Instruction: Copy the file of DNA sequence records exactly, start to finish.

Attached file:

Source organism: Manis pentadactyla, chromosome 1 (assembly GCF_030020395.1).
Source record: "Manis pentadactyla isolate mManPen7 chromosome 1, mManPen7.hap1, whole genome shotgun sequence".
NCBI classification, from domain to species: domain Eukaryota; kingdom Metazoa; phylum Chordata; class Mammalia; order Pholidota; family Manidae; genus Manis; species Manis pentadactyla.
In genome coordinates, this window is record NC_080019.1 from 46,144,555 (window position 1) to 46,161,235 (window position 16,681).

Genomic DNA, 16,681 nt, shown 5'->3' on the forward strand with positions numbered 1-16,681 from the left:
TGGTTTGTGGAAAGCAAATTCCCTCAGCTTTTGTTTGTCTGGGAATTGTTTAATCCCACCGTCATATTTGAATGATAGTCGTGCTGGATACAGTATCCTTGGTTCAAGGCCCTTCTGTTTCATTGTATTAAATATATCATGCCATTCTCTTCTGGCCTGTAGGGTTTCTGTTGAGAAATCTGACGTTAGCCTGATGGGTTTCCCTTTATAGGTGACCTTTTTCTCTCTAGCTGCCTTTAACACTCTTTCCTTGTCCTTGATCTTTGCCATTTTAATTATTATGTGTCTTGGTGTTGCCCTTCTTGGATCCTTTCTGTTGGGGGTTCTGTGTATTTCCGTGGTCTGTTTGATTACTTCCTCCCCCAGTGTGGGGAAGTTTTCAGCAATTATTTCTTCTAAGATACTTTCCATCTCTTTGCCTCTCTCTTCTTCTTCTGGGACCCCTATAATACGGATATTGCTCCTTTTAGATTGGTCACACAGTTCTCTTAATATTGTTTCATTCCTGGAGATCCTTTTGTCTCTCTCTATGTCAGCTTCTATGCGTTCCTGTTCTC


Source organism: Manis pentadactyla, chromosome 1 (assembly GCF_030020395.1).
Source record: "Manis pentadactyla isolate mManPen7 chromosome 1, mManPen7.hap1, whole genome shotgun sequence".
NCBI classification, from domain to species: domain Eukaryota; kingdom Metazoa; phylum Chordata; class Mammalia; order Pholidota; family Manidae; genus Manis; species Manis pentadactyla.
In genome coordinates, this window is record NC_080019.1 from 46,144,555 (window position 1) to 46,161,235 (window position 16,681).

Genomic DNA, 16,681 nt, shown 5'->3' on the forward strand with positions numbered 1-16,681 from the left:
TGGTTTGTGGAAAGCAAATTCCCTCAGCTTTTGTTTGTCTGGGAATTGTTTAATCCCACCGTCATATTTGAATGATAGTCGTGCTGGATACAGTATCCTTGGTTCAAGGCCCTTCTGTTTCATTGTATTAAATATATCATGCCATTCTCTTCTGGCCTGTAGGGTTTCTGTTGAGAAATCTGACGTTAGCCTGATGGGTTTCCCTTTATAGGTGACCTTTTTCTCTCTAGCTGCCTTTAACACTCTTTCCTTGTCCTTGATCTTTGCCATTTTAATTATTATGTGTCTTGGTGTTGCCCTTCTTGGATCCTTTCTGTTGGGGGTTCTGTGTATTTCCGTGGTCTGTTTGATTACTTCCTCCCCCAGTGTGGGGAAGTTTTCAGCAATTATTTCTTCTAAGATACTTTCCATCTCTTTGCCTCTCTCTTCTTCTTCTGGGACCCCTATAATACGGATATTGCTCCTTTTAGATTGGTCACACAGTTCTCTTAATATTGTTTCATTCCTGGAGATCCTTTTGTCTCTCTCTATGTCAGCTTCTATGCGTTCCTGTTCTC